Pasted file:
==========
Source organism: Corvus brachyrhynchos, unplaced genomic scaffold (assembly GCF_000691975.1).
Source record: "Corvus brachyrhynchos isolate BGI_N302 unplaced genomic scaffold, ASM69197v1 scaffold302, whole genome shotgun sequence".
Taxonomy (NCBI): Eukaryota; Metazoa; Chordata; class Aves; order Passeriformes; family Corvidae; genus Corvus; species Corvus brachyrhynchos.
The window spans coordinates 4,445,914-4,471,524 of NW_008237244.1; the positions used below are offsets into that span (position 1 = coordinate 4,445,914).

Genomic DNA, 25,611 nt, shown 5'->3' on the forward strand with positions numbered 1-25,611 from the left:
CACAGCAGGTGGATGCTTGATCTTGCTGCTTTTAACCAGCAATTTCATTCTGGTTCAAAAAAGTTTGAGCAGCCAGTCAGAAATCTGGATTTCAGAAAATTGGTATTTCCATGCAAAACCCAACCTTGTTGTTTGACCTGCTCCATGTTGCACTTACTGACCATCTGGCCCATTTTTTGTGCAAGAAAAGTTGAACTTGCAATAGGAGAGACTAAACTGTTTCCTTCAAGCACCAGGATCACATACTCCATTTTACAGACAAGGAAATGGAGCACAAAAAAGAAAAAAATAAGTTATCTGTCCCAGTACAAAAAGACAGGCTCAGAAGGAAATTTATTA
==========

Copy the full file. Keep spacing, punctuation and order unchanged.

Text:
Source organism: Corvus brachyrhynchos, unplaced genomic scaffold (assembly GCF_000691975.1).
Source record: "Corvus brachyrhynchos isolate BGI_N302 unplaced genomic scaffold, ASM69197v1 scaffold302, whole genome shotgun sequence".
Taxonomy (NCBI): Eukaryota; Metazoa; Chordata; class Aves; order Passeriformes; family Corvidae; genus Corvus; species Corvus brachyrhynchos.
The window spans coordinates 4,445,914-4,471,524 of NW_008237244.1; the positions used below are offsets into that span (position 1 = coordinate 4,445,914).

Genomic DNA, 25,611 nt, shown 5'->3' on the forward strand with positions numbered 1-25,611 from the left:
CACAGCAGGTGGATGCTTGATCTTGCTGCTTTTAACCAGCAATTTCATTCTGGTTCAAAAAAGTTTGAGCAGCCAGTCAGAAATCTGGATTTCAGAAAATTGGTATTTCCATGCAAAACCCAACCTTGTTGTTTGACCTGCTCCATGTTGCACTTACTGACCATCTGGCCCATTTTTTGTGCAAGAAAAGTTGAACTTGCAATAGGAGAGACTAAACTGTTTCCTTCAAGCACCAGGATCACATACTCCATTTTACAGACAAGGAAATGGAGCACAAAAAAGAAAAAAATAAGTTATCTGTCCCAGTACAAAAAGACAGGCTCAGAAGGAAATTTATTA